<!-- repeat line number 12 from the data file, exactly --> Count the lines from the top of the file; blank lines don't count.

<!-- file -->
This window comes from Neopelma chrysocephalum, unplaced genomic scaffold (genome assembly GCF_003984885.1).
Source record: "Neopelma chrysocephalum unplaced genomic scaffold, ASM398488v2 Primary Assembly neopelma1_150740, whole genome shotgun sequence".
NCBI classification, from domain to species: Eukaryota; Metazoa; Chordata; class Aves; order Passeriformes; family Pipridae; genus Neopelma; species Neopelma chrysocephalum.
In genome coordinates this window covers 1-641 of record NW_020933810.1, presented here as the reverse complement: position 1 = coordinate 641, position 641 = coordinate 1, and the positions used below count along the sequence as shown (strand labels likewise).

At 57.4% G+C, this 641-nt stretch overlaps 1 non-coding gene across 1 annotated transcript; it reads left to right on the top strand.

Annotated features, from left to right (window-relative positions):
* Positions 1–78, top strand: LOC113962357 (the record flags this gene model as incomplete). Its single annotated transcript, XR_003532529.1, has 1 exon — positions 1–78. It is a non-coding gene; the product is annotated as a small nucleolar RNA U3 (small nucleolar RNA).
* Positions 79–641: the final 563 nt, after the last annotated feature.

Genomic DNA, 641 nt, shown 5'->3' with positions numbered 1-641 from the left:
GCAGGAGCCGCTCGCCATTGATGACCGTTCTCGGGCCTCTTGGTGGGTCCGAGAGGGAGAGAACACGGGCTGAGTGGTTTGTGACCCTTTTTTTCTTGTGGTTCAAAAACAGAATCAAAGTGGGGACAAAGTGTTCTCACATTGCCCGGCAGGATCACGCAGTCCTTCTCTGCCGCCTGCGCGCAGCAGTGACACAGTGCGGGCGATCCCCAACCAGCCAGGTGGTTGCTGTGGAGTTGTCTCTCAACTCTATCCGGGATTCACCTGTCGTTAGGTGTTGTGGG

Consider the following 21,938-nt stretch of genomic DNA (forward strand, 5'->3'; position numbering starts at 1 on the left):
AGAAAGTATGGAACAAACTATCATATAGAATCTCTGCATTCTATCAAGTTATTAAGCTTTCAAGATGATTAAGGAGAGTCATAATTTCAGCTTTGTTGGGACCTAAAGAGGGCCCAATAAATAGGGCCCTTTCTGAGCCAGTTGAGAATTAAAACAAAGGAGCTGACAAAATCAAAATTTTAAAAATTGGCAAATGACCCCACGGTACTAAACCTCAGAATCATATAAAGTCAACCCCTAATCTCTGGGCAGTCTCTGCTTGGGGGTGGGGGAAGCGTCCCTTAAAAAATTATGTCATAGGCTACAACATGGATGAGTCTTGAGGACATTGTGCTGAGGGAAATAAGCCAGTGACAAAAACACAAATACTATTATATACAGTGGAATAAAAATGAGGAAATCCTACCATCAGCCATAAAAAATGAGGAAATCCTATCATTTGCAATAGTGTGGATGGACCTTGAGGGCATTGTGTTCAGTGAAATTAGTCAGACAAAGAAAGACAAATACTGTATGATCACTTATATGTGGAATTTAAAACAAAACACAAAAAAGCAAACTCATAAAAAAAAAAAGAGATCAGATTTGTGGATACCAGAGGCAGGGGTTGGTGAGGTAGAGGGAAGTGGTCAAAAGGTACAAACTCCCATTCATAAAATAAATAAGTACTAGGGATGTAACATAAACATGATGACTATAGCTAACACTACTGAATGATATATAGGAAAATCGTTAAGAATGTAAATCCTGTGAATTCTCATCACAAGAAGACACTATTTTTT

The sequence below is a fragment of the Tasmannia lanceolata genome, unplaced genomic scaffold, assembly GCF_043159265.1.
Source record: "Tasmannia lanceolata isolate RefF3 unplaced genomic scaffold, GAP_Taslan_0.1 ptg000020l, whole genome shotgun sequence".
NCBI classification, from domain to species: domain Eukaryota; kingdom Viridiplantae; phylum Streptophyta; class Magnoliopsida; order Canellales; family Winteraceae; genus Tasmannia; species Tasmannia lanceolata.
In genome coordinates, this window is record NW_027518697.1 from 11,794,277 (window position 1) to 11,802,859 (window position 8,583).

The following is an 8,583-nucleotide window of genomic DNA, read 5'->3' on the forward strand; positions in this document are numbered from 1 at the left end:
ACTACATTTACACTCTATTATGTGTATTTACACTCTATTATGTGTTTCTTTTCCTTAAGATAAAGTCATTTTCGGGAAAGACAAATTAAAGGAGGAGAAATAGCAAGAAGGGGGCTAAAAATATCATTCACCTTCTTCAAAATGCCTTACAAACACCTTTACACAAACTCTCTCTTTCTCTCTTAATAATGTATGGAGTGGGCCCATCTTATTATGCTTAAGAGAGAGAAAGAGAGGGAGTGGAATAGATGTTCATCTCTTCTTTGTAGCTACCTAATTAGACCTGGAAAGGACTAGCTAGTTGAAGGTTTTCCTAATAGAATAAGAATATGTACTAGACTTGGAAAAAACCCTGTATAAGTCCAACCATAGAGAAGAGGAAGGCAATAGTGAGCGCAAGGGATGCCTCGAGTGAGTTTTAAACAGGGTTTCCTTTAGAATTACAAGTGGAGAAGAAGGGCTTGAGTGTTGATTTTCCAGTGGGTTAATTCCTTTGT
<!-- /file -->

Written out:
AGAAAGTATGGAACAAACTATCATATAGAATCTCTGCATTCTATCAAGTTATTAAGCTTTCAAGATGATTAAGGAGAGTCATAATTTCAGCTTTGTTGGGACCTAAAGAGGGCCCAATAAATAGGGCCCTTTCTGAGCCAGTTGAGAATTAAAACAAAGGAGCTGACAAAATCAAAATTTTAAAAATTGGCAAATGACCCCACGGTACTAAACCTCAGAATCATATAAAGTCAACCCCTAATCTCTGGGCAGTCTCTGCTTGGGGGTGGGGGAAGCGTCCCTTAAAAAATTATGTCATAGGCTACAACATGGATGAGTCTTGAGGACATTGTGCTGAGGGAAATAAGCCAGTGACAAAAACACAAATACTATTATATACAGTGGAATAAAAATGAGGAAATCCTACCATCAGCCATAAAAAATGAGGAAATCCTATCATTTGCAATAGTGTGGATGGACCTTGAGGGCATTGTGTTCAGTGAAATTAGTCAGACAAAGAAAGACAAATACTGTATGATCACTTATATGTGGAATTTAAAACAAAACACAAAAAAGCAAACTCATAAAAAAAAAAAGAGATCAGATTTGTGGATACCAGAGGCAGGGGTTGGTGAGGTAGAGGGAAGTGGTCAAAAGGTACAAACTCCCATTCATAAAATAAATAAGTACTAGGGATGTAACATAAACATGATGACTATAGCTAACACTACTGAATGATATATAGGAAAATCGTTAAGAATGTAAATCCTGTGAATTCTCATCACAAGAAGACACTATTTTTT